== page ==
Dave McClure, Ted Rheingold, Jeff Veen, Andrew Chen, and many more cool startup folk will be speaking at the Startonomics conference, on October 2nd. I’m burnt-out on conferences, but this looks really good. See ya there, readers!
Tonight there’s a Ruby meetup at the SF offices of SlideShare. There’s pizza and beer, and plenty of parking in the scary-looking-but safe alley behind our office! Here’s the list of presenters:
Raul Parolari will touch on metaprogramming details – “class_inheritable_accessor: unknown heroes of Rails startup”.
Class variables and class instance variables have pros and cons (that programmers have discussed for ever since the beginning of time). Sometimes we would wish for a variable that had their qualities, but not their defects; wishful thinking, right? not in the Rails world! where they exist baptized as ‘class_inheritable_accessor’ (which by the way plays an important role at startup). This short talk discusses the 3 types of variables, and how the new one works (yes, another metaprogramming Ruby trick, at the service of the “Rails magic”).
Bala Paranj will talk about Design Patterns in Ruby
Paul Graham said “When I see patterns in my programs, I consider it a sign of trouble. The shape of a program should reflect only the problem it needs to solve. Any other regularity in the code is a sign, to me at least, that I’m using abstractions that aren’t powerful enough? often that I’m generating by hand the expansions of some macro that I need to write.”
In this presentation we will see how some of the GOF patterns can be implemented using powerful features of Ruby in a simpler fashion.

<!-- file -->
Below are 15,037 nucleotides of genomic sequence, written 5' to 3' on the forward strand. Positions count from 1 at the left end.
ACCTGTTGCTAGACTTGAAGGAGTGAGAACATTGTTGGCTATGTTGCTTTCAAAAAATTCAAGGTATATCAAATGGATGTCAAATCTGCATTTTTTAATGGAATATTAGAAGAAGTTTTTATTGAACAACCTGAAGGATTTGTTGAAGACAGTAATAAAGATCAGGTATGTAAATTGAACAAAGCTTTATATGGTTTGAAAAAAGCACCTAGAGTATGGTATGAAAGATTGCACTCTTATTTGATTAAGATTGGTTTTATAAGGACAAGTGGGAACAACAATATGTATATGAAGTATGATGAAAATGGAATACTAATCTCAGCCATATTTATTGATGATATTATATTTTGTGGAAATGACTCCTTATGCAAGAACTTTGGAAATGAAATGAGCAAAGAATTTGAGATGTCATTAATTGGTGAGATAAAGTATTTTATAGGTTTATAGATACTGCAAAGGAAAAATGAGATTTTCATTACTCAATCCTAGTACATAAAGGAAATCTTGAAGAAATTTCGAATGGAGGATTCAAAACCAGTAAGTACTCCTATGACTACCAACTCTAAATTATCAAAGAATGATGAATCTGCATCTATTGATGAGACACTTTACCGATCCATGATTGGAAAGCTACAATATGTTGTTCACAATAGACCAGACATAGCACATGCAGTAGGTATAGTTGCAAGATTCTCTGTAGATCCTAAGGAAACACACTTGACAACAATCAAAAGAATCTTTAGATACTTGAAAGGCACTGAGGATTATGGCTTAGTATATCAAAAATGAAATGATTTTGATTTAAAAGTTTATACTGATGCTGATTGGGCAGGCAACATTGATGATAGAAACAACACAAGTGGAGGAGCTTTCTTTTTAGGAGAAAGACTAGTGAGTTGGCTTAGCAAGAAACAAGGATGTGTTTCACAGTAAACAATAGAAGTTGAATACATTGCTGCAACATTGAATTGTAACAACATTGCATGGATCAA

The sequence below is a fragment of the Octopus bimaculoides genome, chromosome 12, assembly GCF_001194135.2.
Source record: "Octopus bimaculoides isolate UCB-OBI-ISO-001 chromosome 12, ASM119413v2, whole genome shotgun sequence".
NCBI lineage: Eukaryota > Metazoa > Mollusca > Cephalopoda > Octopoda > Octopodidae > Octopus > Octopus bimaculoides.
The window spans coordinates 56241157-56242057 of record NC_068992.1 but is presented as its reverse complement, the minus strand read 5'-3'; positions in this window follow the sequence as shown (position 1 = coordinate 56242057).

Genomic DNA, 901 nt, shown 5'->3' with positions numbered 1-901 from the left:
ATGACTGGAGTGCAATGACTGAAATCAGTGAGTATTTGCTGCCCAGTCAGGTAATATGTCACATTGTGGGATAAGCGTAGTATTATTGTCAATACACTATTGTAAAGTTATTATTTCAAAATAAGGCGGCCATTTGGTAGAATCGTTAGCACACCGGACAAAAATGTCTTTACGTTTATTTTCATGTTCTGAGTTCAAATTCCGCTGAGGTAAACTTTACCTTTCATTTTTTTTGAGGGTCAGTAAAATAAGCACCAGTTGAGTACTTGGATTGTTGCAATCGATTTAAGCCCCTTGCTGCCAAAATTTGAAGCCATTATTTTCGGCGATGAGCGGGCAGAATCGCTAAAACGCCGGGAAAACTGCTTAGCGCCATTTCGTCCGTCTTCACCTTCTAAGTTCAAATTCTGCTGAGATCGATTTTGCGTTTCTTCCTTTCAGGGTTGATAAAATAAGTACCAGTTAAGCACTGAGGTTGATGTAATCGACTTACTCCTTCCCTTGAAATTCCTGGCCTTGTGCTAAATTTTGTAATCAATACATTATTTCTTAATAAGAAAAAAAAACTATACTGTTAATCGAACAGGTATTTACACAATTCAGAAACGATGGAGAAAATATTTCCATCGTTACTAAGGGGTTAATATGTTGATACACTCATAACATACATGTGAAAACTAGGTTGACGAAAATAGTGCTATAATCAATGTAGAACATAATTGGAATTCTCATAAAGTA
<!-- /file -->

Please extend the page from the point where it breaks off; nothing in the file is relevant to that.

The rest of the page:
Garr Reynolds, the man behind the amazing PresentationZen blog, will be speaking at the SF offices of SlideShare this Friday, June 6th (upcoming.org listing here). Garr is a great speaker, and has thought really deeply about presentation design from the perspective of Japanese design practices. If you care about presentations, you should subscribe to his blog (his book is also really good). And if you’re in SF or nearby, you should drop by the SlideShare offices to see him in person this Friday!
Update: Nancy Duarte, who was the designer behind Al Gore’s famous “The Inconvenient Truth” presentation, will also be speaking. AFAIK, this is the only PowerPoint presentation to date that has been made into a movie, so it should be interesting to hear her perspective on things.
The upcoming BayCHI panel on UX of Advertisinglooks really cool! A great line-up of folks:
Jeremy Liew, Lightspeed,
Ted Rheingold, Dogster,
Joe Hurd, VideoEgg,
Heath Row, DoubleClick
are going to be talking about the user experience of advertising. It’s been on my mind a lot lately. I’m interesting especially in whether Flash can be used to make advertising LESS annoying.
Plus the Dogster guy will be there. Dogster cracks me up, the fact that a social networking site for dogs is a massively succesful site is probably a sign of the apocalypse.
Pecha Kucha is a really cool design-geek event that originated in Japan. The format is somewhat similar to PowerPoint Karaoke, with some important differences. Participants design a 20-slide slideshow, and have 20 seconds PER SLIDE to talk over it. The timing is done by computer, so you don’t have any leeway, and have to time your presentation perfectly for it to work.
It’s creative, it’s competitive, it’s funny, it’s awesome. And it’s happening in SF on August 29th! The SF Pecha Kucha group has been at it a while (this is their 16th event) and was recently listed in the SF Bay Guarian’s “Best of The Bay” issue as “best hyper-intellectual show and tell“. Here’s the full description: